Channel | Compliance

Regulators Take a Grim View of Ancillary Products

Providers and administrators have little to gain from unchecked regulatory overreach and much to gain from a few, simple steps that promote compliance in the F&I office.
By: Terry O'Loughlin

Regulators Take a Grim View of Ancillary Products

It is truly a remarkable phenomenon that an industry of such size and breadth, the automotive ancillary product industry, has engendered the scorn of both government and consumer organizations when these products have provided true benefits to consumers when called upon. This grim view has consequences in the form of legislation, rulemaking, investigations and enforcement.

Industry Size

In an April 2016 report, investment bank Colonnade estimated the F&I products market to be a $77 billion industry, with retail sales of vehicle service contracts estimated at $28 billion in 2014. Another source puts the VSC industry totals at $29.4 billion at retail. According to the NADA, 41.9% of new vehicles sold have a VSC attached to the deal. Surprisingly, over 20,000 offshore ancillary product companies are headquartered in the Caribbean, serving the automobile industry.

In legal parlance, an ancillary product is one which aids, or is attendant upon, the principal product, which, in this case, would be the motor vehicle. The product is subordinate in nature to that vehicle. “Add-on products” is also a commonly used term which, in some quarters, is used pejoratively.

It is estimated that there are over 5,000 different variations of ancillary products depending upon their various terms and conditions. The term also includes such diverse products ranging from extended service contracts and auto club memberships to mud flaps and fabric protection.

Government and Consumer Advocates’ Commentary

It is readily apparent that the CFPB does not accord ancillary products much respect. A recent CFPB request for information relating to ancillary products was stated as follows:

“Among other practices and concerns, the Bureau has found or alleged that some companies offering ancillary products failed to accurately describe those products, [and] offered products that provided little or no benefit to consumers without disclosing this fact … ”

The Consumer Federation of America (CFA) and the North American Consumer Protection Investigators Association (NACPI) have, over the past several decades, produced a report based upon consumer complaints to state agencies. For almost every year that it has been produced, automobile complaints have been the No. 1 type. As part of the report, in Appendix B, the report provides “Tips for Consumers from the 2016 CFA/NACPI Consumer Complaint Survey Report.” Under the Auto category, it castigates ancillary products as it states:

“Resist pressure to buy extended warranties or other expensive add-ons when you purchase a car. They’re usually not worth the cost and don’t provide much more protection than you already have under the warranty and your insurance coverage.”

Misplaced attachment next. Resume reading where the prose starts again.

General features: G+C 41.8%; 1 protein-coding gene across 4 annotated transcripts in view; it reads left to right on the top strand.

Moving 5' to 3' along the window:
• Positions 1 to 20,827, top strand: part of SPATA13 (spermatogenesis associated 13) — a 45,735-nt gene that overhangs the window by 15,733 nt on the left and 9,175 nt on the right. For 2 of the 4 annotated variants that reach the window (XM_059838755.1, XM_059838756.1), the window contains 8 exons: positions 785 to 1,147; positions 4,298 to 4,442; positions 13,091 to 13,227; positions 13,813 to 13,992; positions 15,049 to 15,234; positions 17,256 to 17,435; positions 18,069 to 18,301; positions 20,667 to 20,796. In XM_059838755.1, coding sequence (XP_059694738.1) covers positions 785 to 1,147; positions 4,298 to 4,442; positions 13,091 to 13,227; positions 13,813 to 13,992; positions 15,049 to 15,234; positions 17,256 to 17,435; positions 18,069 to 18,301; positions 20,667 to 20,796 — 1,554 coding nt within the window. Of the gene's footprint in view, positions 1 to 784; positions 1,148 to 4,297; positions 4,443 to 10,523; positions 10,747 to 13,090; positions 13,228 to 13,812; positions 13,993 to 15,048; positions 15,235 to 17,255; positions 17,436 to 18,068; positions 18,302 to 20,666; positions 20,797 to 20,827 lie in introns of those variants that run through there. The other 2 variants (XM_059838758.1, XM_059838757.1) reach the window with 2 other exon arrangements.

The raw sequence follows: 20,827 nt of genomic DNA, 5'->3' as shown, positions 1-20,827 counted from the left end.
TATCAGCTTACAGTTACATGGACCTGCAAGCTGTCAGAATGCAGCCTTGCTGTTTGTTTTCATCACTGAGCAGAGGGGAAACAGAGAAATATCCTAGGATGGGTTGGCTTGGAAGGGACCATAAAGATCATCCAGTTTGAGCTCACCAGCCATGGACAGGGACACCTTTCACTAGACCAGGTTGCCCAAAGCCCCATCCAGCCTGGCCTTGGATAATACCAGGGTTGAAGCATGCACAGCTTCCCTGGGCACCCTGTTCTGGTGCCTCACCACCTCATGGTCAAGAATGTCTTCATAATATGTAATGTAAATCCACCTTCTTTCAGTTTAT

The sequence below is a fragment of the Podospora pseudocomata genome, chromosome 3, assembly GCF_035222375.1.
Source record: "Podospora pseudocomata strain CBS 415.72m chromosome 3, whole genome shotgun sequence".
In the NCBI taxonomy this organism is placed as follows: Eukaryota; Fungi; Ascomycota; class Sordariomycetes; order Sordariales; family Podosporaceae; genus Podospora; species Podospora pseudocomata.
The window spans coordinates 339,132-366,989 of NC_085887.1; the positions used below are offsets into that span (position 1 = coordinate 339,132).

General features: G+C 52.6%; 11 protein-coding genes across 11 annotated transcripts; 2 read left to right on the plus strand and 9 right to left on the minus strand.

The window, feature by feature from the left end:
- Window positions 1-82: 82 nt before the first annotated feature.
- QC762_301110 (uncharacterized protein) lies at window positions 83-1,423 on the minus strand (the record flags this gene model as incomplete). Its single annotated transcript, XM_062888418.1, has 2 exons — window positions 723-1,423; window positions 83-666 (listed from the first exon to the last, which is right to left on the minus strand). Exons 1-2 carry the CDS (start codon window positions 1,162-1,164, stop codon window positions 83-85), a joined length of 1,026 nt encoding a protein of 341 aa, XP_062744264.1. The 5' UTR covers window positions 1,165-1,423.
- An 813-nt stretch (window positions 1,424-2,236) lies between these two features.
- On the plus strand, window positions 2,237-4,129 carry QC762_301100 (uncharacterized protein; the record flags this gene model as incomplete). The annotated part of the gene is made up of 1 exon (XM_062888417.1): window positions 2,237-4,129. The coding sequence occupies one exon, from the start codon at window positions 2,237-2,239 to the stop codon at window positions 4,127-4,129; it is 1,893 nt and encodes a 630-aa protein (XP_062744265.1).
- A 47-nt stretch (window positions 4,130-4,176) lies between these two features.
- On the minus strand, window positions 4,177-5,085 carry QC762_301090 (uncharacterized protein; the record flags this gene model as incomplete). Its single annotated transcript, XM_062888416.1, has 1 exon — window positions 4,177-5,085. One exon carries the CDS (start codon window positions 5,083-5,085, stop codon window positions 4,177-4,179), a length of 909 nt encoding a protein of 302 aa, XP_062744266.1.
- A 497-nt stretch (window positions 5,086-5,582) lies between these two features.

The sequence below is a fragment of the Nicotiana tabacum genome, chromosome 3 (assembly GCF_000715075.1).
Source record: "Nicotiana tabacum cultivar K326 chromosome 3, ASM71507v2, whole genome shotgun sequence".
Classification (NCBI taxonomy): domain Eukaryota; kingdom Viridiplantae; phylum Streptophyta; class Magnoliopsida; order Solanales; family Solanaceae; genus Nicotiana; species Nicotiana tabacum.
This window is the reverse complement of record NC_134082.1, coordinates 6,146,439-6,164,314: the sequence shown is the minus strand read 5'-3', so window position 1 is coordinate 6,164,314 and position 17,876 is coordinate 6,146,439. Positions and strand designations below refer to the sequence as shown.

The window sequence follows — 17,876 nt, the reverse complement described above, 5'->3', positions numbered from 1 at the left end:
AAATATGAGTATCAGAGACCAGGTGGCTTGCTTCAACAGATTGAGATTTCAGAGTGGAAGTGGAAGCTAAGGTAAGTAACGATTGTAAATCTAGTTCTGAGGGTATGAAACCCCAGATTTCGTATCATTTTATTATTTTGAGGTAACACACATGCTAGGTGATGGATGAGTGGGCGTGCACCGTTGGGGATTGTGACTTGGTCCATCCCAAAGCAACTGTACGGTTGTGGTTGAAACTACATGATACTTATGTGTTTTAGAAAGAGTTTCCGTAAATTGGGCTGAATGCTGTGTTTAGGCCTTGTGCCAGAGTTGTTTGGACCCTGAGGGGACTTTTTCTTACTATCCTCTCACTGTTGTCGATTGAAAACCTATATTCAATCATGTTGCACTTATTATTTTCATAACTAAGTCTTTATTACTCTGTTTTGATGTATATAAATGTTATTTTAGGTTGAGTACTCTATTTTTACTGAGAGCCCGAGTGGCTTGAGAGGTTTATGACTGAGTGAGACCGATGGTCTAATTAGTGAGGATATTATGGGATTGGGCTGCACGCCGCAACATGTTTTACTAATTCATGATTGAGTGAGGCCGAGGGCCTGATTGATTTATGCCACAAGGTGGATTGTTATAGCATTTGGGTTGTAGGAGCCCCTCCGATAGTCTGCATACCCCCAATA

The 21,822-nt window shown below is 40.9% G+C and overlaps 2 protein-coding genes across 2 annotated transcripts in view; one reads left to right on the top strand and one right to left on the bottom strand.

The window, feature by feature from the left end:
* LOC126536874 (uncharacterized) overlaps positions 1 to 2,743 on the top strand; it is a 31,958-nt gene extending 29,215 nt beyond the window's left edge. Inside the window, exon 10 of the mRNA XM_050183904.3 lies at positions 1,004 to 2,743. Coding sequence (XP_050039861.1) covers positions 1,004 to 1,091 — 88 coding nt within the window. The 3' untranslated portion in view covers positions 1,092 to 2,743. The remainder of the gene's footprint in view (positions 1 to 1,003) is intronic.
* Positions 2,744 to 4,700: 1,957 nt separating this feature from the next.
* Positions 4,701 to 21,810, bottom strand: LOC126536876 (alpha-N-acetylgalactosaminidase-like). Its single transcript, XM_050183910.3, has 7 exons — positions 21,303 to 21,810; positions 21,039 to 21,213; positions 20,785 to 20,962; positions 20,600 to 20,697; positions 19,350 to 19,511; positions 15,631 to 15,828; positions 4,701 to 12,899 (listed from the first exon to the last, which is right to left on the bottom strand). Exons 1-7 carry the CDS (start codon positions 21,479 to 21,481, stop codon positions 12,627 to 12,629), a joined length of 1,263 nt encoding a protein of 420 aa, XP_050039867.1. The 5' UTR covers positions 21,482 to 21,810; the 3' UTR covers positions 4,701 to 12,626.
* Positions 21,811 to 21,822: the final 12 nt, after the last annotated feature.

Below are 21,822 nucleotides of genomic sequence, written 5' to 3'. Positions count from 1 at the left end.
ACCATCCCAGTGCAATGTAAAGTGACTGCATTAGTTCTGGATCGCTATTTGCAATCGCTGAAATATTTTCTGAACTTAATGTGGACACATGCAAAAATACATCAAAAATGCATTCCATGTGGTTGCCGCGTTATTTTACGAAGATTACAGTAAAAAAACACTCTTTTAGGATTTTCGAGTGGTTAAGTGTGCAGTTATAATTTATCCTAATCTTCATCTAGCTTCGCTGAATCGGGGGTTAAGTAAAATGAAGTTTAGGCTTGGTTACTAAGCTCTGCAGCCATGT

Edmunds is also not a proponent of ancillary products, as its website puts it bluntly: “Not every extended auto warranty company is out to rip you off, but over the course of our research, we found that the honest ones are few and far between.”

In 2016, Consumer Reports once again dismissed extended warranties as it recommended that it would be more prudent for consumers to put money aside for vehicle expenses rather than purchase extended warranties.

There are certainly other such examples.

A Stark Example of Potential Government Regulation

The Federal Reserve Board has been a highly reasonable overseer of consumer protection over the years and has promulgated rules and commentary, which has been quite fair to the public and industry alike. Regulation M, for example, is such a model of equanimity. However, it proposed in 2010 an almost <ital>in terrorem<ital> notice to be included in retail installment sale contracts and lease contracts which would cause almost anyone to seriously reconsider purchasing an ancillary product. The term, <ital>in terrorem<ital>, is as menacing as it sounds, and is Latin for “into or about fear.” It is usually provided with the hope of compelling someone to act in some way.

Here are the extracts of this warning:

As one can see, this notice is not neutral and implies that the consumer needs to reflect upon his contemplated purchase. Fortunately, it was not effectuated. Such regulatory oversight is now within the ambit of authority of the CFPB. But, as indicated above, the CFPB would not disagree with this type of notice.

Threats to Ancillary Product Sales

Under the Truth in Lending Act, retail installment sale contracts contain certain key terms such as the “annual percentage rate” and the “finance charge.” They are conspicuously presented in the “Fed Box”:

The finance charge is the cost of credit expressed as a dollar amount. Certain third-party charges, such as credit insurance, can be excluded from the finance charge if other disclosures are provided to the consumer.

This is significant, since the greater the finance charge, the higher the APR. The APR can be increased substantially should all these third-party charges be included in the finance charge. There is a legislative movement to force creditors to include these charges in the finance charge. This is what is termed an “all-in rate cap.”

Coupled with a statutorily limited percentage rate, there could be a significant limitation on the availability of consumers to purchase ancillary products. Moreover, increasing the APR will chill sales of vehicles generally. There has been a trend towards this type of legislation as tracked by the American Financial Services Association (AFSA):


State Attorneys General and Memories of US Fidelis

In 2010, US Fidelis declared bankruptcy and was then sued by various state attorneys general for over $20 million in 2012 for routinely defrauding consumers regarding service contracts.

The Latin legal maxim <ital>exceptio probat regulam<ital> should be relevant here. It is translated as “the exception proves the rule.” However, it is not. With the ancillary product industry being so substantial, the US Fidelis case should demonstrate that it was the exception and the rule is that ancillary product providers are sound corporate citizens. However, that maxim doesn’t apply to the view of state regulators. They remain skeptical of ancillary products. Here are a few examples of that skepticism put into recent action:

  • New York Attorney General Eric Schneiderman reached a settlement for $1.6 million with multiple auto lenders for alleged use of deceptive sales tactics to sell add-on products and services.